With news yesterday that the Justice Department has filed suit against AT&T to block the $85 billion-plus merger deal between the telecom carrier and Time Warner, Inc, AT&T CEO Randall Stephenson and Time Warner CEO Jeff Bewkes seem more than ready to dig in and fight the government’s charges. The DoJ is concerned that the merger would price out rival TV carriers, and wants AT&T to sell either DirecTV or Time Warner’s Turner Broadcasting if it wishes to win antitrust approval.
As Amazon decides where it will locate its much-anticipated “HQ2” second headquarters facility, the hundreds of cities that have formally tossed their names in the hat wait to hear whether their communities (and economies) are about to get a big boost—though some front-runners have emerged.
Proctor & Gamble CEO David Taylor and Trian Fund Management CEO Nelson Peltz are going to have to find ways to work together, with a recount of proxy votes cast last month showing that Peltz has won a seat on the company’s board of directors by very slim margin. For Taylor, who took over as CEO in 2015, the first few meetings with Peltz and the board will be extremely important as all parties begin work on mapping out the next steps for the company.
Muck Rack makes it simple to find people, tweets, or articles that mention any name, keyword, company, hashtag etc. We've compiled this guide to help you make the most of your search.
Selecting a term
Start searching tweets, articles from media outlets, articles mentioned in tweets, journalists'
names, titles and bios with some suggested searches:
Companies or Topics (e.g. iPhone, Microsoft)
Phrases (e.g. "cloud computing") — use quotes to keep the terms together
Twitter handles (e.g. @username) — returns those who have mentioned or replied to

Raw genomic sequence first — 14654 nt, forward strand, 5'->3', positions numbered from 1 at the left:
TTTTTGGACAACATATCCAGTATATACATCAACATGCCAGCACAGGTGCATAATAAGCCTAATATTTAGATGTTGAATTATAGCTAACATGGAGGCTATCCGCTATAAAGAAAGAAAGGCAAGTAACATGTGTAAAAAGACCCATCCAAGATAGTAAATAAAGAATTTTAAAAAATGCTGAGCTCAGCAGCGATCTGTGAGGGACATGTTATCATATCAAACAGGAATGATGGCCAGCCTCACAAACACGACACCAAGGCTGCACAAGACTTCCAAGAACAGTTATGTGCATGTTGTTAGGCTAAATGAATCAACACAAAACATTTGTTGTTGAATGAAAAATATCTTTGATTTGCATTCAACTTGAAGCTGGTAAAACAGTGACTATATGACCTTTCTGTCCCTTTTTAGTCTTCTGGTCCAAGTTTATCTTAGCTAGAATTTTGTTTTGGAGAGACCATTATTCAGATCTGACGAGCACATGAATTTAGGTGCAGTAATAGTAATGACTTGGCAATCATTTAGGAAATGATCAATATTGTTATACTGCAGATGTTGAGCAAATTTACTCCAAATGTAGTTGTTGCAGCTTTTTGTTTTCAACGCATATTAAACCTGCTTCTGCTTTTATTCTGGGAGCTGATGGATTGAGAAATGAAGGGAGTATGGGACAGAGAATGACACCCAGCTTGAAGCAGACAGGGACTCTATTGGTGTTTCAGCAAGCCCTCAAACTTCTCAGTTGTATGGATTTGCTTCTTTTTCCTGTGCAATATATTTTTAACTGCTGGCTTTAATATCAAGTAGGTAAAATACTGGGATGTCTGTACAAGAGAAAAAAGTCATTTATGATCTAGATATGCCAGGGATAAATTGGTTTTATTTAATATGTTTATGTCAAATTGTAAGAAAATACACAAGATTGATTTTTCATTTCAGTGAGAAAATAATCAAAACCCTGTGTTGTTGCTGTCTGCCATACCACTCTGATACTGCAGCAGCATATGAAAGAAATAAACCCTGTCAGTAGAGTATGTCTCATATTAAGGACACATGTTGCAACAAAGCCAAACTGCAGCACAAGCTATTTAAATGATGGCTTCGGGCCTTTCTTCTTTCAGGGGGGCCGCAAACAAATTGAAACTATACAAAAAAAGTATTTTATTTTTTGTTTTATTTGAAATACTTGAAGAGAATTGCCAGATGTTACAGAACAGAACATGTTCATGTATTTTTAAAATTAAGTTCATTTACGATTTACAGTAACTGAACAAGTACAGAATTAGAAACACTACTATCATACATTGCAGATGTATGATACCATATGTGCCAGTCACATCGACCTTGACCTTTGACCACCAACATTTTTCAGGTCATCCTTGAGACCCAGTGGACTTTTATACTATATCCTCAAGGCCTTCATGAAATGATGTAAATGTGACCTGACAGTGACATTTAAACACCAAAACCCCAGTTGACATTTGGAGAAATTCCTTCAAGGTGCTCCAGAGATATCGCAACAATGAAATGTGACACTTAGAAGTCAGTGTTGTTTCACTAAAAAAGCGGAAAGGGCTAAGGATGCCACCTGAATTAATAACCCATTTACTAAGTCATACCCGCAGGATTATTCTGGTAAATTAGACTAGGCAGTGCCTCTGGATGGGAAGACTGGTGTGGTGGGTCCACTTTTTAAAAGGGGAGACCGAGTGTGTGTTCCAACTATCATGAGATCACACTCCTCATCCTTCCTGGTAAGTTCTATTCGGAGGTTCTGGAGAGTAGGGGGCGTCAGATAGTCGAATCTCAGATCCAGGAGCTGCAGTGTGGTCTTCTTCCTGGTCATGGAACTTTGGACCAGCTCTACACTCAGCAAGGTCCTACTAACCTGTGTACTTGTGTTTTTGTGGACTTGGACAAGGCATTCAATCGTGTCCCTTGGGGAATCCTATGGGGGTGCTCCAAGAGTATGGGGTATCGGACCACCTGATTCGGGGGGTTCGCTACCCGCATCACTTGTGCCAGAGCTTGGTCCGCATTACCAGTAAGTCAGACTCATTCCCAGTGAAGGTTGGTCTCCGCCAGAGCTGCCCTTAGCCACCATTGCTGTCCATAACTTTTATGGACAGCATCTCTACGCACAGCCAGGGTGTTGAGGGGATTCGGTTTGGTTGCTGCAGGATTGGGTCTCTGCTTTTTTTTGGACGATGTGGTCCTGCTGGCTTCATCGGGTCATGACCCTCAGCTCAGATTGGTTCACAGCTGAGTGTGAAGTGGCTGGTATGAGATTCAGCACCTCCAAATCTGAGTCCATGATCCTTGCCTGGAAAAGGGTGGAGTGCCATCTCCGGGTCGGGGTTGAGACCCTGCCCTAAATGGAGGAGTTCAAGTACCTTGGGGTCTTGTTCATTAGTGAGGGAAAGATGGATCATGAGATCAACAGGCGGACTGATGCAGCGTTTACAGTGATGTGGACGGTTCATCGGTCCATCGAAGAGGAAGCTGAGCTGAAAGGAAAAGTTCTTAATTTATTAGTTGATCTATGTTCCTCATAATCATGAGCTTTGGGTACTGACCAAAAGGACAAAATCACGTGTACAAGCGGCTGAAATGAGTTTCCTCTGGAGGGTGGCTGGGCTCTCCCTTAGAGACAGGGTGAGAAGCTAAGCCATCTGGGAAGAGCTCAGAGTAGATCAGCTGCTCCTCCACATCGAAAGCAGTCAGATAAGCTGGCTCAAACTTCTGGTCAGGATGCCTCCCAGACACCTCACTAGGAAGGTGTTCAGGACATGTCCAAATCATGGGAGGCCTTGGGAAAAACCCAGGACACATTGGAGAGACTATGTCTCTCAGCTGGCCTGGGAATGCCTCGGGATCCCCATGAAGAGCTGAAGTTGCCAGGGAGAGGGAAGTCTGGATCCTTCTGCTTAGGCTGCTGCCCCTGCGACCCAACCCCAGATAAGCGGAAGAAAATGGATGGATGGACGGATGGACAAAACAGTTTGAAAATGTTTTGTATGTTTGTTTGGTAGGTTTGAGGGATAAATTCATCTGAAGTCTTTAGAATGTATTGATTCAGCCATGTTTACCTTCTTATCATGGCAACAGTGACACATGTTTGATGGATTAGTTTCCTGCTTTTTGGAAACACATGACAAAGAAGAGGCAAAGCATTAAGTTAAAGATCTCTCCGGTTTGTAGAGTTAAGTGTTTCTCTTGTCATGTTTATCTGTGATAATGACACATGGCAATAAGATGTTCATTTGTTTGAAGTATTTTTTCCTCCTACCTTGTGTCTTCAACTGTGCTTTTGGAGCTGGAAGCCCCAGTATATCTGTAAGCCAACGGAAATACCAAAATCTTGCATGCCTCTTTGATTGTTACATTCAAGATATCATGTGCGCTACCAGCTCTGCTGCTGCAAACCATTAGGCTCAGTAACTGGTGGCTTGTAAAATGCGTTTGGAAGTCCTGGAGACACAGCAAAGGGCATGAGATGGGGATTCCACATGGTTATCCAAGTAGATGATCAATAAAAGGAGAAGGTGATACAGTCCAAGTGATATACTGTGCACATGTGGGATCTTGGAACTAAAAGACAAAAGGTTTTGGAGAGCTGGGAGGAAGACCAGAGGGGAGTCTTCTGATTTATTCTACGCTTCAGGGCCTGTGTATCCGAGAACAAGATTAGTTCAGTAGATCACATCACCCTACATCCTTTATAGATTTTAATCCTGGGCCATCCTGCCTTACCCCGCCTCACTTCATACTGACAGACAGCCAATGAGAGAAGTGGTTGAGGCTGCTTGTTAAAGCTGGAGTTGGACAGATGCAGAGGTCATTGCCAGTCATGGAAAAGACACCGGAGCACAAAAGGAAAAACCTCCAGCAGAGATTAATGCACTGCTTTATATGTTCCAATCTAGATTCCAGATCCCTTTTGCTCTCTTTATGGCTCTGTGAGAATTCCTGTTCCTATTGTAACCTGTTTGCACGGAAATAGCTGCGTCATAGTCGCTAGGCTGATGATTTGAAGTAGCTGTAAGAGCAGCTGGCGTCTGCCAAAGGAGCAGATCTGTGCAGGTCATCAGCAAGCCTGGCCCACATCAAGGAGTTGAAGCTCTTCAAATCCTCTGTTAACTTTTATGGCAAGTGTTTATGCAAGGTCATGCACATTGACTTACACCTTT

Names (e.g. "David Pogue")
Hashtags (e.g. #sxsw, #london2012)
Bio details (e.g. vegan, Olympics, father)
Muck Rack's Advanced Search allows for many boolean operators.
Find results that mention multiple specified terms, use AND or
+. For example, ensure each result contains both Elon Musk and Mark Zuckerberg by
searching Musk AND Zuckerberg or Musk + Zuckerberg.
Use the operators OR or , to broaden your search when you'd like either of
multiple terms to appear in results. (This is the default behavior of our search when no operators
are used). For example, results will contain either cake or cookie by searching cake OR cookie or cake,cookie
Use NOT or - to subtract results from your search. For
example, searching Disney will yield results about the Walt Disney Company as well as Walt Disney
World Resort. To exclude mentions of Disney World, search for Disney -World or Disney
When using one of these operators with a phrase, enclose it in quotation marks. For example, you can
find results about smartphones excluding Apple's iPhone 4S by searching smartphone -"iPhone
Exact case matching or punctuation
If you're searching for a brand name or keyword that relies on specific punctuation marks or capitalization, you can
find results that match your exact query by adding matchcase: before the keyword you're searching for, like matchcase:E*TRADE .
Use parentheses to separate multiple
boolean phrases. For example, to find journalists talking about having fun in Disney World or
Disneyland, search for ("disney world" OR disneyland) AND fun.
An asterisk can be used to search for any variation of a root word truncated by the asterisk. For example, searching for admin* will return results for administrator, administration, administer, administered, etc.
A near operator is an AND operator where you can control the distance between the words. You can vary the distance the near operation uses by adding a forward slash and number (between 0-99) such as strawberries NEAR/10 "whipped cream", which means the strawberries must exist within 10 words of "whipped cream".